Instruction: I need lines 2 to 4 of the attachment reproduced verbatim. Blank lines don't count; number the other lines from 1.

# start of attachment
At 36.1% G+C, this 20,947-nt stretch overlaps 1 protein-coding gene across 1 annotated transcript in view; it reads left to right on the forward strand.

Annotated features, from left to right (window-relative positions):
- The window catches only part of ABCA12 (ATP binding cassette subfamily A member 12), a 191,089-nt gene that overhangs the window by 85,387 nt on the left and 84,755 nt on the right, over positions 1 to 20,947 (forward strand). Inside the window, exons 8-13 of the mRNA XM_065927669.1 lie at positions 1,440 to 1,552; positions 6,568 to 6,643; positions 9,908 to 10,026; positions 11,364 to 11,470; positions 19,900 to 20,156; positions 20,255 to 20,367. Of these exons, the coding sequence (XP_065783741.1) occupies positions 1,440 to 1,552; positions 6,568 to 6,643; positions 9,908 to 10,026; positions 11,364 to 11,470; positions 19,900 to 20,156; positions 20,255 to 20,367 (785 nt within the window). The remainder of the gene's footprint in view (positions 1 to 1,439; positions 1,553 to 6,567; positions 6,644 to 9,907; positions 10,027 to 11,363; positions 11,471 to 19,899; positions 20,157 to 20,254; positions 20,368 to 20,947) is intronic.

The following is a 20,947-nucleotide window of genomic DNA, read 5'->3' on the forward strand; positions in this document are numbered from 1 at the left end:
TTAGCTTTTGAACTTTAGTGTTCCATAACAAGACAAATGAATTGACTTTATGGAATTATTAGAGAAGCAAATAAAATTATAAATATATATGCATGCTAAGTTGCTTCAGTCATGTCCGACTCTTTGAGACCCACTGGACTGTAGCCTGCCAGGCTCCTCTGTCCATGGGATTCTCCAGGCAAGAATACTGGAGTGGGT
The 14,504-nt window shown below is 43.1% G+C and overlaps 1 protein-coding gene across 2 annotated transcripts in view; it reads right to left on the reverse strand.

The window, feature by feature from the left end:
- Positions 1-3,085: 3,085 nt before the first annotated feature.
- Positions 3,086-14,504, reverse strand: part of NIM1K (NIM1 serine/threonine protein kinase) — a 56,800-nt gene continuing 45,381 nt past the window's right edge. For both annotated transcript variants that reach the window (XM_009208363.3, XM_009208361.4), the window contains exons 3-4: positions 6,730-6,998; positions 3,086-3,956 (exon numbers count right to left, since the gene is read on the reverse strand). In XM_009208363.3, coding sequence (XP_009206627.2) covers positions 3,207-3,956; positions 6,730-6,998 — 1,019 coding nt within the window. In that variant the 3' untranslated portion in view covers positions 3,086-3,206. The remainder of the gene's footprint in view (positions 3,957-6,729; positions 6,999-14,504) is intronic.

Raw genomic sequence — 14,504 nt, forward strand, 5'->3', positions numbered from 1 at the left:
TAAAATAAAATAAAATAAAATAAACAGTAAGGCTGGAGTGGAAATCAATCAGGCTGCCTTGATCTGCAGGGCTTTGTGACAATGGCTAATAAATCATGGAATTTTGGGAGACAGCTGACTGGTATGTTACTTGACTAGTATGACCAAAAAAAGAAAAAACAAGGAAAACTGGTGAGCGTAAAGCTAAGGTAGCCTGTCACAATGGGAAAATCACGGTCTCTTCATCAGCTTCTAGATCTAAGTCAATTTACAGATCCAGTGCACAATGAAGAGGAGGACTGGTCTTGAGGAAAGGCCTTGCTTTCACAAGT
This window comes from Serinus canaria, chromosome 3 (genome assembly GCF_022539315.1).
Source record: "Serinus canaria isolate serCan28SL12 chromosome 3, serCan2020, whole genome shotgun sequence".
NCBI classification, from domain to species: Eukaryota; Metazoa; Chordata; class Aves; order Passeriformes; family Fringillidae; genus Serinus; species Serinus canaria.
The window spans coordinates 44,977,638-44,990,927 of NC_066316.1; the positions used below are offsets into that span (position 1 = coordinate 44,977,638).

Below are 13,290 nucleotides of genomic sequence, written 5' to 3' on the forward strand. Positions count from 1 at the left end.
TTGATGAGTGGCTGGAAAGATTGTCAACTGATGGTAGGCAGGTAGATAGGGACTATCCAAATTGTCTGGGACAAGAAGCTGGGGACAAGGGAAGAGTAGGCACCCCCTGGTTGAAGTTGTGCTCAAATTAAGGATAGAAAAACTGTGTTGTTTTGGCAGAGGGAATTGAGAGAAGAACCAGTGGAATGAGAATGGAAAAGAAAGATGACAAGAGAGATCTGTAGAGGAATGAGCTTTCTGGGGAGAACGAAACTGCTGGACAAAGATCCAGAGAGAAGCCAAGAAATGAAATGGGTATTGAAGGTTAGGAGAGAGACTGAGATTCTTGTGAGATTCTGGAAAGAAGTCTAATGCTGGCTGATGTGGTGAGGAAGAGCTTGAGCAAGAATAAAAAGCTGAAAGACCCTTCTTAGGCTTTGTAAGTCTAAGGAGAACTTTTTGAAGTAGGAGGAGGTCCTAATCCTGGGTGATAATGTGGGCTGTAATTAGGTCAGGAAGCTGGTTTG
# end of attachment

Annotated features, from left to right (window-relative positions):
- The window catches only part of ABCA12 (ATP binding cassette subfamily A member 12), a 191,089-nt gene that overhangs the window by 85,387 nt on the left and 84,755 nt on the right, over positions 1 to 20,947 (forward strand). Inside the window, exons 8-13 of the mRNA XM_065927669.1 lie at positions 1,440 to 1,552; positions 6,568 to 6,643; positions 9,908 to 10,026; positions 11,364 to 11,470; positions 19,900 to 20,156; positions 20,255 to 20,367. Of these exons, the coding sequence (XP_065783741.1) occupies positions 1,440 to 1,552; positions 6,568 to 6,643; positions 9,908 to 10,026; positions 11,364 to 11,470; positions 19,900 to 20,156; positions 20,255 to 20,367 (785 nt within the window). The remainder of the gene's footprint in view (positions 1 to 1,439; positions 1,553 to 6,567; positions 6,644 to 9,907; positions 10,027 to 11,363; positions 11,471 to 19,899; positions 20,157 to 20,254; positions 20,368 to 20,947) is intronic.

The following is a 20,947-nucleotide window of genomic DNA, read 5'->3' on the forward strand; positions in this document are numbered from 1 at the left end: